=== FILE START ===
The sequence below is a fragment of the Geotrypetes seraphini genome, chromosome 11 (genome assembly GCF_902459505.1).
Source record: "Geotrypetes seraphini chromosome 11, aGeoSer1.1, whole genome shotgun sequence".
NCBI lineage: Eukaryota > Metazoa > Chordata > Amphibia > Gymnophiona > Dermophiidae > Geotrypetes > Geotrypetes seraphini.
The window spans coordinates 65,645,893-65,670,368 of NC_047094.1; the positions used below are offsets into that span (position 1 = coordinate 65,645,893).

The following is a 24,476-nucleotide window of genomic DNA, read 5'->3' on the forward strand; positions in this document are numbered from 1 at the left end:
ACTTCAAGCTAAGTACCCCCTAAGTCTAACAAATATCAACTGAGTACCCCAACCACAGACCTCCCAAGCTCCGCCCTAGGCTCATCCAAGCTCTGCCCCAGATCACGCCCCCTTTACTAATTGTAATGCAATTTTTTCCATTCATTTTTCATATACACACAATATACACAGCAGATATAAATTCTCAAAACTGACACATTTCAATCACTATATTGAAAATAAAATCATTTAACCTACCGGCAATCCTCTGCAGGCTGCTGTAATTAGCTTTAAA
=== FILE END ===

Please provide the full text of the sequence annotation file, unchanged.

The sequence below is a fragment of the Geotrypetes seraphini genome, chromosome 11 (genome assembly GCF_902459505.1).
Source record: "Geotrypetes seraphini chromosome 11, aGeoSer1.1, whole genome shotgun sequence".
NCBI lineage: Eukaryota > Metazoa > Chordata > Amphibia > Gymnophiona > Dermophiidae > Geotrypetes > Geotrypetes seraphini.
The window spans coordinates 65,645,893-65,670,368 of NC_047094.1; the positions used below are offsets into that span (position 1 = coordinate 65,645,893).

The following is a 24,476-nucleotide window of genomic DNA, read 5'->3' on the forward strand; positions in this document are numbered from 1 at the left end:
ACTTCAAGCTAAGTACCCCCTAAGTCTAACAAATATCAACTGAGTACCCCAACCACAGACCTCCCAAGCTCCGCCCTAGGCTCATCCAAGCTCTGCCCCAGATCACGCCCCCTTTACTAATTGTAATGCAATTTTTTCCATTCATTTTTCATATACACACAATATACACAGCAGATATAAATTCTCAAAACTGACACATTTCAATCACTATATTGAAAATAAAATCATTTAACCTACCGGCAATCCTCTGCAGGCTGCTGTAATTAGCTTTAAA